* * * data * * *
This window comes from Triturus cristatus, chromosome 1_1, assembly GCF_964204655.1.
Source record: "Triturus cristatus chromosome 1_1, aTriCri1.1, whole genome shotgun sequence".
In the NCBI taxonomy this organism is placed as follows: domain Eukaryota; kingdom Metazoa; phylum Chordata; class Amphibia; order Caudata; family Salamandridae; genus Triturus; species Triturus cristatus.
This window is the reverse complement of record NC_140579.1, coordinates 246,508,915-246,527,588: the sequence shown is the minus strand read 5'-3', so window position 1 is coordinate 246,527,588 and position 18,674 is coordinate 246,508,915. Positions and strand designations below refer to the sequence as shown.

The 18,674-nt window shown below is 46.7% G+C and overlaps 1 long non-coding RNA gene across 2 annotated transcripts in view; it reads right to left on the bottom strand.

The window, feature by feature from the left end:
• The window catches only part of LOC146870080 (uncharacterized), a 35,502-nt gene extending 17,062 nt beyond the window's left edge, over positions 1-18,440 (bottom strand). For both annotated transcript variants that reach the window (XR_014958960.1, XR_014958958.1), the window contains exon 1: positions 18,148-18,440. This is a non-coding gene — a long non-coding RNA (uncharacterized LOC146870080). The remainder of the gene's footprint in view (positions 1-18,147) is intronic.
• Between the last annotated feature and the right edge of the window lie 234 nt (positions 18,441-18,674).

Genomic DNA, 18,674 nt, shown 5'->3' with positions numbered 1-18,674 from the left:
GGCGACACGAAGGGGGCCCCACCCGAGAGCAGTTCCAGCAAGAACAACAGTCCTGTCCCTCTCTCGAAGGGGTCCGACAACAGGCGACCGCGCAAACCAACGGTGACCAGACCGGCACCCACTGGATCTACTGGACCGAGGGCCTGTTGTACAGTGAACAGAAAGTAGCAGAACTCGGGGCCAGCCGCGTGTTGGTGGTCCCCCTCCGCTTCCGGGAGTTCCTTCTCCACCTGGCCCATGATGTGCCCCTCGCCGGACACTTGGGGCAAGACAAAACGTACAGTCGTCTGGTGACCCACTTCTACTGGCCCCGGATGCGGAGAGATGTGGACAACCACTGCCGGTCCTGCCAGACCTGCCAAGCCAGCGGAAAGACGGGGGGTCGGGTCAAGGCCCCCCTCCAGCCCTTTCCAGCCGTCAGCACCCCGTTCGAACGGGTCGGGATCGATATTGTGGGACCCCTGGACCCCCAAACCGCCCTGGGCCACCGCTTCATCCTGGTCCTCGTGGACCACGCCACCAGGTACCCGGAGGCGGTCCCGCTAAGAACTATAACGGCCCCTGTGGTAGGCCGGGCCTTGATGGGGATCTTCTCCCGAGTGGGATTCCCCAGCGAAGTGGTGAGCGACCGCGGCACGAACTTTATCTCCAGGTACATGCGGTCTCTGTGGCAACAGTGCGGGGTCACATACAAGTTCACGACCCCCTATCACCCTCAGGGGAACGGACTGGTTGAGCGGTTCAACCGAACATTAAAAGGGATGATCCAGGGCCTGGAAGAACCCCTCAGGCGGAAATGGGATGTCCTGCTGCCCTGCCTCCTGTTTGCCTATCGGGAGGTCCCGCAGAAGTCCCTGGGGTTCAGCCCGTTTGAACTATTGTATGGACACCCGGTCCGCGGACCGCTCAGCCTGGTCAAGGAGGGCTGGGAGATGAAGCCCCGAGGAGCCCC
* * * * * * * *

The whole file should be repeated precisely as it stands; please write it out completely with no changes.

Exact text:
This window comes from Triturus cristatus, chromosome 1_1, assembly GCF_964204655.1.
Source record: "Triturus cristatus chromosome 1_1, aTriCri1.1, whole genome shotgun sequence".
In the NCBI taxonomy this organism is placed as follows: domain Eukaryota; kingdom Metazoa; phylum Chordata; class Amphibia; order Caudata; family Salamandridae; genus Triturus; species Triturus cristatus.
This window is the reverse complement of record NC_140579.1, coordinates 246,508,915-246,527,588: the sequence shown is the minus strand read 5'-3', so window position 1 is coordinate 246,527,588 and position 18,674 is coordinate 246,508,915. Positions and strand designations below refer to the sequence as shown.

The 18,674-nt window shown below is 46.7% G+C and overlaps 1 long non-coding RNA gene across 2 annotated transcripts in view; it reads right to left on the bottom strand.

The window, feature by feature from the left end:
• The window catches only part of LOC146870080 (uncharacterized), a 35,502-nt gene extending 17,062 nt beyond the window's left edge, over positions 1-18,440 (bottom strand). For both annotated transcript variants that reach the window (XR_014958960.1, XR_014958958.1), the window contains exon 1: positions 18,148-18,440. This is a non-coding gene — a long non-coding RNA (uncharacterized LOC146870080). The remainder of the gene's footprint in view (positions 1-18,147) is intronic.
• Between the last annotated feature and the right edge of the window lie 234 nt (positions 18,441-18,674).

Genomic DNA, 18,674 nt, shown 5'->3' with positions numbered 1-18,674 from the left:
GGCGACACGAAGGGGGCCCCACCCGAGAGCAGTTCCAGCAAGAACAACAGTCCTGTCCCTCTCTCGAAGGGGTCCGACAACAGGCGACCGCGCAAACCAACGGTGACCAGACCGGCACCCACTGGATCTACTGGACCGAGGGCCTGTTGTACAGTGAACAGAAAGTAGCAGAACTCGGGGCCAGCCGCGTGTTGGTGGTCCCCCTCCGCTTCCGGGAGTTCCTTCTCCACCTGGCCCATGATGTGCCCCTCGCCGGACACTTGGGGCAAGACAAAACGTACAGTCGTCTGGTGACCCACTTCTACTGGCCCCGGATGCGGAGAGATGTGGACAACCACTGCCGGTCCTGCCAGACCTGCCAAGCCAGCGGAAAGACGGGGGGTCGGGTCAAGGCCCCCCTCCAGCCCTTTCCAGCCGTCAGCACCCCGTTCGAACGGGTCGGGATCGATATTGTGGGACCCCTGGACCCCCAAACCGCCCTGGGCCACCGCTTCATCCTGGTCCTCGTGGACCACGCCACCAGGTACCCGGAGGCGGTCCCGCTAAGAACTATAACGGCCCCTGTGGTAGGCCGGGCCTTGATGGGGATCTTCTCCCGAGTGGGATTCCCCAGCGAAGTGGTGAGCGACCGCGGCACGAACTTTATCTCCAGGTACATGCGGTCTCTGTGGCAACAGTGCGGGGTCACATACAAGTTCACGACCCCCTATCACCCTCAGGGGAACGGACTGGTTGAGCGGTTCAACCGAACATTAAAAGGGATGATCCAGGGCCTGGAAGAACCCCTCAGGCGGAAATGGGATGTCCTGCTGCCCTGCCTCCTGTTTGCCTATCGGGAGGTCCCGCAGAAGTCCCTGGGGTTCAGCCCGTTTGAACTATTGTATGGACACCCGGTCCGCGGACCGCTCAGCCTGGTCAAGGAGGGCTGGGAGATGAAGCCCCGAGGAGCCCC